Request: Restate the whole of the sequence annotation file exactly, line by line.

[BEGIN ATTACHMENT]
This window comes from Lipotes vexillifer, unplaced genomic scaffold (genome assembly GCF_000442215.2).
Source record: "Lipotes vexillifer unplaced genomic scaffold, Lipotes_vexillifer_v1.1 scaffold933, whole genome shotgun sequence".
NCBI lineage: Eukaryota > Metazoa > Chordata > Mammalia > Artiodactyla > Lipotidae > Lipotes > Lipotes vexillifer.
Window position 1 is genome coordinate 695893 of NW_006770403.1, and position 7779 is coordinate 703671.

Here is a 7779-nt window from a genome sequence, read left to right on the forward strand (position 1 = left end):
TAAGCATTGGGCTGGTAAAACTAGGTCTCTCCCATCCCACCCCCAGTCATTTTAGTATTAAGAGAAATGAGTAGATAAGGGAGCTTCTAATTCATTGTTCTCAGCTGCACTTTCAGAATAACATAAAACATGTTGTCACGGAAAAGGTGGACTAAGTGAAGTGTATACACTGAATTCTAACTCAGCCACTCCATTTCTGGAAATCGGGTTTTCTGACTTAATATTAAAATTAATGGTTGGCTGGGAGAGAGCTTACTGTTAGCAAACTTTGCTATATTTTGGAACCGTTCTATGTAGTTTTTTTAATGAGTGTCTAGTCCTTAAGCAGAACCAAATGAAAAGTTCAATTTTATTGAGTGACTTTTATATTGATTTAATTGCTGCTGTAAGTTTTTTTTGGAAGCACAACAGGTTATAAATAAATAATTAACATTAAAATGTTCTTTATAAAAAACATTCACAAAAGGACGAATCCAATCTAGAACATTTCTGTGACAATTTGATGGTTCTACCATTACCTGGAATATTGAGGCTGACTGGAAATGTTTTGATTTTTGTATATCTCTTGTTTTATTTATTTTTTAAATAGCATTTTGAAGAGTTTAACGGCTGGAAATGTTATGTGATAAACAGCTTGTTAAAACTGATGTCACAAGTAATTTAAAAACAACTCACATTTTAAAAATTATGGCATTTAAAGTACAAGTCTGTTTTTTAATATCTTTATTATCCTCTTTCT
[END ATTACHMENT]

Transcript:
This window comes from Lipotes vexillifer, unplaced genomic scaffold (genome assembly GCF_000442215.2).
Source record: "Lipotes vexillifer unplaced genomic scaffold, Lipotes_vexillifer_v1.1 scaffold933, whole genome shotgun sequence".
NCBI lineage: Eukaryota > Metazoa > Chordata > Mammalia > Artiodactyla > Lipotidae > Lipotes > Lipotes vexillifer.
Window position 1 is genome coordinate 695893 of NW_006770403.1, and position 7779 is coordinate 703671.

Here is a 7779-nt window from a genome sequence, read left to right on the forward strand (position 1 = left end):
TAAGCATTGGGCTGGTAAAACTAGGTCTCTCCCATCCCACCCCCAGTCATTTTAGTATTAAGAGAAATGAGTAGATAAGGGAGCTTCTAATTCATTGTTCTCAGCTGCACTTTCAGAATAACATAAAACATGTTGTCACGGAAAAGGTGGACTAAGTGAAGTGTATACACTGAATTCTAACTCAGCCACTCCATTTCTGGAAATCGGGTTTTCTGACTTAATATTAAAATTAATGGTTGGCTGGGAGAGAGCTTACTGTTAGCAAACTTTGCTATATTTTGGAACCGTTCTATGTAGTTTTTTTAATGAGTGTCTAGTCCTTAAGCAGAACCAAATGAAAAGTTCAATTTTATTGAGTGACTTTTATATTGATTTAATTGCTGCTGTAAGTTTTTTTTGGAAGCACAACAGGTTATAAATAAATAATTAACATTAAAATGTTCTTTATAAAAAACATTCACAAAAGGACGAATCCAATCTAGAACATTTCTGTGACAATTTGATGGTTCTACCATTACCTGGAATATTGAGGCTGACTGGAAATGTTTTGATTTTTGTATATCTCTTGTTTTATTTATTTTTTAAATAGCATTTTGAAGAGTTTAACGGCTGGAAATGTTATGTGATAAACAGCTTGTTAAAACTGATGTCACAAGTAATTTAAAAACAACTCACATTTTAAAAATTATGGCATTTAAAGTACAAGTCTGTTTTTTAATATCTTTATTATCCTCTTTCT